• In 1200 B.C. the Egyptians began to beat their gold into a thin sheet, or leaf, to extend its use. They also began experimenting by alloying it with other metals. Still in use today, they began casting gold into fashionable jewelry.
  • The use of gold in currency continued, extending to China in 1091 B.C., when China legalized small squares of gold as currency. Then in 1284 A.D. Venice introduced the gold ducat, which quickly became the most popular coin in the world. In this time, Great Britain also created its first major gold coin, the Florin. The Florin then eventually became the Guinea, which was replaced by the British pound that we know today.

Space, Computers, and Communications

As the U.S. gold rush ramped up, gold was found to be useful for more than simply beautiful jewelry and coins. The European Rheumatism Council, AT&T Bell, and NASA all found uses for this brilliant metal.

  • In 1803 the first U.S. gold rush was born as this hot commodity was discovered on U.S. soil in North Carolina.
  • Later on in 1935 gold came into play as Western Electric Alloy #1 was used in the universal switching contact for AT&T telecommunications equipment.
  • In 1960 AT&T Bell Laboratories invented a laser that used gold-coated mirrors to maximize infrared reflection into the lasing crystal. The European Rheumatism Council also used gold intravenously to treat rheumatoid arthritis.
  • In 1965 the first space walk was made using a gold-coated visor that is still in use as a safety feature for astronauts to this day.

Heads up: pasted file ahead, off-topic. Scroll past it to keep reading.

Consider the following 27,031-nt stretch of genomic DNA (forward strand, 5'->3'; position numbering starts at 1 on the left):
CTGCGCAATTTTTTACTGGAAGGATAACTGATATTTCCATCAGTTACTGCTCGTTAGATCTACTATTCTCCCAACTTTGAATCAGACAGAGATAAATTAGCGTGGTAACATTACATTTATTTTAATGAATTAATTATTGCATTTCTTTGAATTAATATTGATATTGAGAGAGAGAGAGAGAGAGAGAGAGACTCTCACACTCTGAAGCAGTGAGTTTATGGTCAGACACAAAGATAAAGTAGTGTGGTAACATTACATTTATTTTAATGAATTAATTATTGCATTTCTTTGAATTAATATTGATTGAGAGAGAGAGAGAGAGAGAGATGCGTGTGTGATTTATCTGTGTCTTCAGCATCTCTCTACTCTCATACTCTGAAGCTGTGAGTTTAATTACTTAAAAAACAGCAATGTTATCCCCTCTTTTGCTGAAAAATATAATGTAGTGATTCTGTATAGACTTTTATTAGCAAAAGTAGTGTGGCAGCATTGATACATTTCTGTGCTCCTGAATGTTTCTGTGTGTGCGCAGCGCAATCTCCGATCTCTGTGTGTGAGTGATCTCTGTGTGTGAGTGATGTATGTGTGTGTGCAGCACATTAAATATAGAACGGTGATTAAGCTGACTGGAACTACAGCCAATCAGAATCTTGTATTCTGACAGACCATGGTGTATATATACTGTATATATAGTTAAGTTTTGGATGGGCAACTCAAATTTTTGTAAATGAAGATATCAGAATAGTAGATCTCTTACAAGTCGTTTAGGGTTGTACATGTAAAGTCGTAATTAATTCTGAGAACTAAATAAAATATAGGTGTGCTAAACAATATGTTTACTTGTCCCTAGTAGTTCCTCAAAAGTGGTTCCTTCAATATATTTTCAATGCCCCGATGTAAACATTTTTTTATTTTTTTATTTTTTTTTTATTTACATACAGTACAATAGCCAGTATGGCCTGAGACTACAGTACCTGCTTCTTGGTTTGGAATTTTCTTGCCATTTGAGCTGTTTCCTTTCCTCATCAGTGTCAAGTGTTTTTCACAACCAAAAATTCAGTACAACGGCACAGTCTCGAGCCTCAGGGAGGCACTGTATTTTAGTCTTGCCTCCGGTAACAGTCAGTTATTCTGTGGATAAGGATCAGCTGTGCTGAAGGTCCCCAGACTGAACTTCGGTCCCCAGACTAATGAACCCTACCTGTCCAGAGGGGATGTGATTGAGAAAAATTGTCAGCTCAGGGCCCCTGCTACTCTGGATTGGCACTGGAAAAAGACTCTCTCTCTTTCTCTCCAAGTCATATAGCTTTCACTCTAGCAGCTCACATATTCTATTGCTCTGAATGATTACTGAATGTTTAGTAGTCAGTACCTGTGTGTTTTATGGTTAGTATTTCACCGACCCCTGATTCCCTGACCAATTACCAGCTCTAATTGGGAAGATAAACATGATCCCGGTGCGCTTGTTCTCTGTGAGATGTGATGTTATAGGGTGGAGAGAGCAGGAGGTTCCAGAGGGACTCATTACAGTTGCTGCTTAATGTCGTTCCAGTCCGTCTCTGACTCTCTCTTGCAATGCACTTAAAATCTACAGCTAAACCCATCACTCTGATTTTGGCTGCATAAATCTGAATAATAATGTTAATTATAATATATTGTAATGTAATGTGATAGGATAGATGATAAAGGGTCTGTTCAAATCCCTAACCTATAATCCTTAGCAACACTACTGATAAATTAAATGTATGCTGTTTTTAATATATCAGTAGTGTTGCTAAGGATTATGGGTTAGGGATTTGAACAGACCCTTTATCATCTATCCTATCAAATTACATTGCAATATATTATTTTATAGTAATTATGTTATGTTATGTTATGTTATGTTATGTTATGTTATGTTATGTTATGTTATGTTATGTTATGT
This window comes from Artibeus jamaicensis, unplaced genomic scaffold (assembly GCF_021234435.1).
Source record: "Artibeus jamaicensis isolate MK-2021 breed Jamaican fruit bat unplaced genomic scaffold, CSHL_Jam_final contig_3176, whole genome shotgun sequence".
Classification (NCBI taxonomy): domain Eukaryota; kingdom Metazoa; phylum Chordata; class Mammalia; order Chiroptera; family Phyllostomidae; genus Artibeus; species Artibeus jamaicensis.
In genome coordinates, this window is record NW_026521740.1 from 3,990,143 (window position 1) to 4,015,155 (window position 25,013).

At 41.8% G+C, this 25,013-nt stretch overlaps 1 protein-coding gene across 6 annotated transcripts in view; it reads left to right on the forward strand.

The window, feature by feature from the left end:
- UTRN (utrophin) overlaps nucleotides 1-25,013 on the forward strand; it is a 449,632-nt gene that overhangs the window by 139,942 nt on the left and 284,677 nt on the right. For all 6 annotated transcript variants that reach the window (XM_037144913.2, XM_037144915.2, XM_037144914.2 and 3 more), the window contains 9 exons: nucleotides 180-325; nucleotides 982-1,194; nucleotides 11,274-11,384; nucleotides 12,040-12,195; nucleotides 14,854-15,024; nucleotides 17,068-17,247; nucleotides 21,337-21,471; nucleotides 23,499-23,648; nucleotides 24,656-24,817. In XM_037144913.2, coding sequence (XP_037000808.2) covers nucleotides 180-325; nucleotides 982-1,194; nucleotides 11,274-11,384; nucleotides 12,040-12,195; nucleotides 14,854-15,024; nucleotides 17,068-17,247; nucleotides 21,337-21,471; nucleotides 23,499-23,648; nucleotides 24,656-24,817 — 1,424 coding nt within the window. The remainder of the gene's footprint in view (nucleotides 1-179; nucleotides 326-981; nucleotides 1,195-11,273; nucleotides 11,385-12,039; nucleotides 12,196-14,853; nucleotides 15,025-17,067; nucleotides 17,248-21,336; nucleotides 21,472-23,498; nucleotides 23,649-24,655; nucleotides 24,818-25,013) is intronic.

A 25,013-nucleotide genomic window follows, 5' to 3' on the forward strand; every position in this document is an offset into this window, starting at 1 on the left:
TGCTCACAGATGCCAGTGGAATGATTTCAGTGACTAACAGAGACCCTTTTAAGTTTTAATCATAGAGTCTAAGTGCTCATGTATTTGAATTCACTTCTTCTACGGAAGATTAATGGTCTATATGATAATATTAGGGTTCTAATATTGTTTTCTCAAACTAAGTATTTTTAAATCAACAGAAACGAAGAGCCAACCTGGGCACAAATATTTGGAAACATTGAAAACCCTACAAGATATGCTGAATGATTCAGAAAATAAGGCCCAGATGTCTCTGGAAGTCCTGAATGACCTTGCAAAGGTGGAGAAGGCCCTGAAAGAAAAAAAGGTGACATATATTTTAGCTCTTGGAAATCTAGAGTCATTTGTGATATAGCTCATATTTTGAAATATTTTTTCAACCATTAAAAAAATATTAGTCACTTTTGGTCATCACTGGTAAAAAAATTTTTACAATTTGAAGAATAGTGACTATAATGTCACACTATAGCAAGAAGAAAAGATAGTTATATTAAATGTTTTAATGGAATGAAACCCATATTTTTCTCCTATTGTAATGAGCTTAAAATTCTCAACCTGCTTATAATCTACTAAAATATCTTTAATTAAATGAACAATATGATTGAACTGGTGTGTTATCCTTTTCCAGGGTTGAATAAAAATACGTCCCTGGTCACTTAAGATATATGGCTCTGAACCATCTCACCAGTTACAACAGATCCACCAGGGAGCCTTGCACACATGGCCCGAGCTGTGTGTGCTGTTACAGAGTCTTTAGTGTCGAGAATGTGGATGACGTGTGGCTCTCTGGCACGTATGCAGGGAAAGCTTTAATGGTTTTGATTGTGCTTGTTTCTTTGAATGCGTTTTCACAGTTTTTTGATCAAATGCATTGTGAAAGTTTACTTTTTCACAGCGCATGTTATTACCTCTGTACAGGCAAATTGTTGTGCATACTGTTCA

• In 1968 gold began its introduction into computer technology when Intel created a computer microchip that was interconnected with gold circuits.
  • In 1970 the charge-coupled device was invented at Bell Telephone Laboratories. This device is used to collect electrons generated by faint light from the stars. This technology is still used in hundreds of items today, such as the video camera.
  • In 1971 the colloidal gold marker system was created and spheres of gold were used in health research laboratories to tag proteins, revealing their function in the body.
  • In 1980 the first space shuttle used gold-coated impellers in its liquid hydrogen fuel pump.
  • In 1986 the first new gold jewelry alloy was introduced in this century that was easier to work into designs and more durable when fired.
  • In 1996 the Mars Global Surveyor incorporated an onboard gold-coated parabolic telescope-mirror that generated a detailed map of the entire Martian surface.

Ever since its first discovery, gold has been a central theme in currency, crucial in the development of communications, and a contributor to the advancement of science. Beautiful and easy to work with, this brilliant metal has always been in high demand and coveted across nations for its value and beauty.

As one of the most valuable currencies worldwide, gold symbolizes wealth across the world and is used in just about every facet of modern civilization.

The Lifespan of Gold: From Formation in the Earth to Processing and Use

January 2, 2012 by  
Filed under About Gold

From the time that it is first carried throughout the rocks and soil until the time at which it appears in a circuit board or as a ring on a finger, gold is formed, processed, and used—gold is in a constant state of repurposing.

Gold is moved from deep underground and then mined after it is deposited nearer to the earth’s surface. Gold is then processed and formed into a great many things in today’s world. It is used by technology, science, and the fashion industry in many ways. A single atomic substance naturally found in the earth, humans have built empires from its brilliance and made lasting commitments by its glow.